“Tornadoes need warm, moist air interacting with faster, cooler air,” explains Kevin Trenberth of the National Center for Atmospheric Research. “That much scientists know for sure. There’s a lot we understand about tornadoes. They’re tied to thunderstorms, and also require something that will cause rotation to occur, a wind shear.”
Years from now, we may look back and remember April 2011 as the month climate change took hold on the public’s mind. It was very difficult not to hear about, or read about, the weather last month. None of us knew it would build to a crescendo that would be impossible to ignore by the end of the month.
Flooding across the Midwest began in early March across Illinois, Indiana, and Ohio. Copious amounts of snow melt, coupled with the bare beginnings of what was forecast to be a cool, wet spring, had the easily anticipated results.
Tributaries of the larger rivers filled up first. The danger to life and limb is caused, in these situations, not just by raging flood waters, but by the accompanying winds and resultant downed trees.
While the Upper Midwest began sandbagging in February in places like Minnesota and North Dakota, the storm track has followed a more southerly route this year. By late March, FEMA had posted the following message on its website: If you haven’t taken steps to get prepared for a flood, visit Ready.gov today.
Water, water everywhere
The question is, Where the heck is all this water coming from?
In order to answer that, we need to talk about SST’s. That’s Sea Surface Temperatures, for all you landlubbers. Specifically, we need to talk about SST’s in the Gulf of Mexico. The sea surface temperature of the Gulf these days is 1-2.5 degrees Celsius (that’s 2-5 degrees Fahrenheit) warmer than its average temperature.
The atmosphere is warmer, too.
What all this adds up to is warm water being absorbed, in the form of water vapor, by the warmer-than-usual air above it, and transported by the prevailing winds over land. (Be mindful, as you read this article, that water vapor is itself a greenhouse gas.) The four percent increase in atmospheric moisture comes down on us in the form of additional rainfall. It also makes up half the recipe (see introductory quotation) for “how to make a tornado.”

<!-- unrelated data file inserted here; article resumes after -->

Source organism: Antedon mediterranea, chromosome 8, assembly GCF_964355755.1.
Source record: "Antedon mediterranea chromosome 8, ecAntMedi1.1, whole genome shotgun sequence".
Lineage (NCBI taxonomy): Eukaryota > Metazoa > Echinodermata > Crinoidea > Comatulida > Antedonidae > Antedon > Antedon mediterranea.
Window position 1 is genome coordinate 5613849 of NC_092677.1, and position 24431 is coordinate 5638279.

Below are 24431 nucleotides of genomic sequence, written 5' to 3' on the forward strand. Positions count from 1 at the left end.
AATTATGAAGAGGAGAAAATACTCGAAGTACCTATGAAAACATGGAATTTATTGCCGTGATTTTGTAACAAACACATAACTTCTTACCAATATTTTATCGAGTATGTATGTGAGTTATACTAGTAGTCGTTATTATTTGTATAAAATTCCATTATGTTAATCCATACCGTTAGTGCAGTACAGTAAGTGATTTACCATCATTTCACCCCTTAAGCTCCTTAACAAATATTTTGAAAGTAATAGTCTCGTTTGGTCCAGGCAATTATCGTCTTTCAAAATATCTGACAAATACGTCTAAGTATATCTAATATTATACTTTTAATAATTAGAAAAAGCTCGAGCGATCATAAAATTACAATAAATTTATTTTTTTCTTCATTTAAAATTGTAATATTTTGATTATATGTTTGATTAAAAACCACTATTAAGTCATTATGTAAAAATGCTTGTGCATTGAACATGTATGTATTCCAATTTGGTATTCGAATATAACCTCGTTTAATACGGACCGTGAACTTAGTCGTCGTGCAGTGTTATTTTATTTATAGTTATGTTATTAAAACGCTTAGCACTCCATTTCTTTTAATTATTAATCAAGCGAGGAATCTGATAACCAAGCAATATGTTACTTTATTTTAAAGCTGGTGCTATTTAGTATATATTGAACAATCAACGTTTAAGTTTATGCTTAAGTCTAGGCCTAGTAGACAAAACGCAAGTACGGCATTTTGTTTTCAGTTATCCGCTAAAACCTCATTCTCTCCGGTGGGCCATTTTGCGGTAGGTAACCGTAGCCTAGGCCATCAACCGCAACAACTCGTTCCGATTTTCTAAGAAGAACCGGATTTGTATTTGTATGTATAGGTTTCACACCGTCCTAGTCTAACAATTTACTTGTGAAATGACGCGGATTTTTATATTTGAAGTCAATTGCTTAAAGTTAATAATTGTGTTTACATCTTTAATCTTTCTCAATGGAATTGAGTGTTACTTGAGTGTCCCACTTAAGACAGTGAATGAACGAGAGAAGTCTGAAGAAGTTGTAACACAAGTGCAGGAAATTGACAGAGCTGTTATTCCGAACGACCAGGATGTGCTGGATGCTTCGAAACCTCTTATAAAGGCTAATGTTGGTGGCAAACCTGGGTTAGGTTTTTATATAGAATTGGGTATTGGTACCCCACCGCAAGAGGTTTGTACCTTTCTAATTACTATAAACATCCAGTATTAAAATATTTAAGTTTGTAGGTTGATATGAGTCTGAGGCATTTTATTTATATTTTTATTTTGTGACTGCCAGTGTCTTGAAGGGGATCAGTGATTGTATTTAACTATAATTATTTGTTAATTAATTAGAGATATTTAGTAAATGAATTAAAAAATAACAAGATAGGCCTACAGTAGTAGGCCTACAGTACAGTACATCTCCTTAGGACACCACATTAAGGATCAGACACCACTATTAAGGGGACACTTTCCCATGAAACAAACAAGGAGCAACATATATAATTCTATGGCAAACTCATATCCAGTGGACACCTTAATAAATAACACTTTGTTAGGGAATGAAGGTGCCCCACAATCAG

While the jet stream provides the necessary wind shear — the other half of the recipe — most of the time, there is a growing body of evidence that points to La Nina years as being more tornadically “robust” than average.
Previous historic La Nina tornado years have included 1974, 1999, and 2008. The mechanism is not yet well understood, but the historical trend continued with April’s outbreak. The current La Nina, which began last summer, caused havoc over the winter of 2010-2011. Temperatures were extremely cold, and snow and ice were widespread.
To what degree the melting Arctic ice and snow of summer 2010 provided moisture for this weather is unknown.
Couple this with the 200 mph winds of an EF-5 tornado, like the one that touched down in Tuscaloosa in April, and the outcome is astonishing.
All of us have seen footage of tornado damage in television reports. This time, however, there was a difference. The always-sad spectacle of people’s possessions strewn about for block after block was compounded by the distinct impression that all the rubble appeared to have been put through a food processor. All that was left was little bits and pieces, like the shards found at an archaeological dig. Where on earth will they put all that debris? The ready solution, of course, would be to burn it all …
When all else fails: Local resilience
Where the money will come from to help people recover from disaster after disaster is food for unhappy thought.
Governor Perry of Texas, ironically a small-government advocate, is angry that the current administration in Washington has not been forthcoming with offers of help for his beleaguered state, currently at the mercy of fires which have been burning for months.
Insolvent state and national governments are in no position to help citizens struggling with an increasingly unpredictable Mother Nature. It turns out warmer and wetter is a bad combination. As things stand now, we cannot honestly expect our climate to become less violent, and that places us in a real economic bind.
The folks in Washington work very hard at not seeing the handwriting on the wall. Even if they saw it, they no longer have the money to do anything about it.
That’s why it has become even more important for each of us to do what’s necessary, in order to prepare for the next natural disaster. A good place to start would be visiting the FEMA website. If you belong to a Transition effort, the book Are You Ready?, published by FEMA, might be an excellent starting point for some very useful discussions.
Resilience and self-reliance go hand-in-hand, and you can help each other take some big strides in the direction of surviving whatever comes next.
Think about Tuscaloosa, then start planning.
–Vicki Lipski, Transition Voice
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